Led by the inyambo steer, the herd shuffled into motion toward the rickety collection of poles that marked the pen.
Roger made it to the gate at Gihundwe a good ten steps in front of Jean Patrick. He stopped and took off his watch. "Look - it took us twenty-seven minutes and thirty-five seconds there and back. I timed it."
Jean Patrick gasped for air. Mud clung to his clothes, his boots, his hands. "You lie. No watch can time us. Let me have it." He took the watch, and there was the time in bold numbers, just as Roger had claimed.
The smells of stewing meat, peppery and rich, came from the charcoal stove in the cookhouse. Jean Patrick and Roger stripped off their boots and raincoats and went inside. In the kitchen, a snappy soukous tune by Pepe Kalle played on the radio. Jean Patrick's little sister did some kwassa kwassa steps with Zachary in her arms. His legs dangled to her knees.
"Eh-eh, Jacqueline. You dance sweet," Jean Patrick teased.
Jacqueline spun around. "Aye! What happened to you? Did you drown?" She pointed to the dirty water that pooled by Jean Patrick and Roger's feet.
Roger took Zachary from Jacqueline, and the three of them danced. Jean Patrick swung his hips the way he had seen on the videos. He was still swinging them when he heard the knock at the door, quiet at first and then louder, and still when he opened the door to two policemen. Mama ran into the room, Baby Clemence bundled at her back.
"We're so sorry to bring you this news," they said.
Mama brought them tea, her back straight and tall. Clemence began to whimper, and Mama picked her up to comfort her. Zachary played with the truck on the floor as if the only difference between this afternoon and any other was that men had come to visit.
There were six of them traveling together, the policemen said, all headmasters and préfets. The urubaho was out of control - they always were - going too fast down the mountain with a load far too heavy for such a flimsy truck. It swerved around the corner on the wrong side and crashed head-on into the car. Two people dead from Gihundwe - Jean Patrick's father and the préfet de discipline. Two others dead and two badly injured. It was a miracle anyone survived, and the urubaho driver with barely a scratch, obviously drunk. He hit a boy on a bicycle, too; the sack of potatoes he carried on the handlebars scattered across the road. The bicycle was found, but not the boy, the cliffs too steep and dangerous to search in the rain.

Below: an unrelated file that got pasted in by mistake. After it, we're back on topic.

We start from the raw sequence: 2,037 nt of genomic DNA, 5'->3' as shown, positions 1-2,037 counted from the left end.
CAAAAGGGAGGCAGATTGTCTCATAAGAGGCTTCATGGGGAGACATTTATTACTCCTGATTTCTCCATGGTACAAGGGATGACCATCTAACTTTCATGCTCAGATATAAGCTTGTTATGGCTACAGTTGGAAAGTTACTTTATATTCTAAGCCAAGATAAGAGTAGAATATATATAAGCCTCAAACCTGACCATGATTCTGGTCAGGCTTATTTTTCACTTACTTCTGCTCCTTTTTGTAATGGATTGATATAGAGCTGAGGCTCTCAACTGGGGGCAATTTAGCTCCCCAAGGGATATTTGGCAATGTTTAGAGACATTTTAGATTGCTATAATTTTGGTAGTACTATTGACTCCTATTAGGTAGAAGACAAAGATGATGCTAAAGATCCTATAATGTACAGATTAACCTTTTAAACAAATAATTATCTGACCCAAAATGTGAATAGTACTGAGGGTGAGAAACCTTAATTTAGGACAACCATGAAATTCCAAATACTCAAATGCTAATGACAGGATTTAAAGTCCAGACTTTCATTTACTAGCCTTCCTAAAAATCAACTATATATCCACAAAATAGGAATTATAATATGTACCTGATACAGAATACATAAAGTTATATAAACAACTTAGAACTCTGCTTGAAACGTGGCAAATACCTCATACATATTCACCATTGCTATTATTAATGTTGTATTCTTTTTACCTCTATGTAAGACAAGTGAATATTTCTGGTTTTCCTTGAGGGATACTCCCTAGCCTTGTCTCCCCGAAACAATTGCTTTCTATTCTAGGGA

The policemen clucked their tongues. It was always the best of the country - Rwanda's future - that died like this. The body was in the hospital at Gitarama. With their permission, the headmaster from Gihundwe would bring him home.
Mama stopped her gentle rocking. "Uwimana wasn't in the car?"
It was one of those strange occurrences, the policemen said, that revealed Ikiganza cy'Imana, the Hand of God. At the last possible minute, there had been an emergency at school, and Headmaster had stayed behind. "Uwimana asked us to fetch his wife from the Centre de Santé as soon as she finishes with her patients."
"Angelique," Mama said. The name came out as a long, trembled sigh. "Yes - I will be glad to see her."
The policemen rose. "We knew your husband - a good, good man. Thank you for the tea."
After they left, Mama stared so hard out the window that Jean Patrick looked to see if someone stood there in the storm. He half believed that if he closed his eyes hard enough, he could blink the afternoon away, look up, and find Dadi there, returned from his trip, pockets full of cookies as they always were.
Mama knelt by him. "Don't worry. Uncle Emmanuel will be a father to you now."
"I hate Uncle Emmanuel," Jean Patrick said. "He's stupid, and he al¬ways stinks of fish."
The sting of Mama's slap made his eyes water. "Be respectful of my brother. He's your elder."
Excerpted from Running the Rift by Naomi Benaron. Copyright © 2012 by Naomi Benaron. Excerpted by permission of Algonquin Books. All rights reserved. No part of this excerpt may be reproduced or reprinted without permission in writing from the publisher.
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No Man's Land
by Simon Tolkien
Inspired by the experiences of his grandfather, J. R. R. Tolkien, during World War I.
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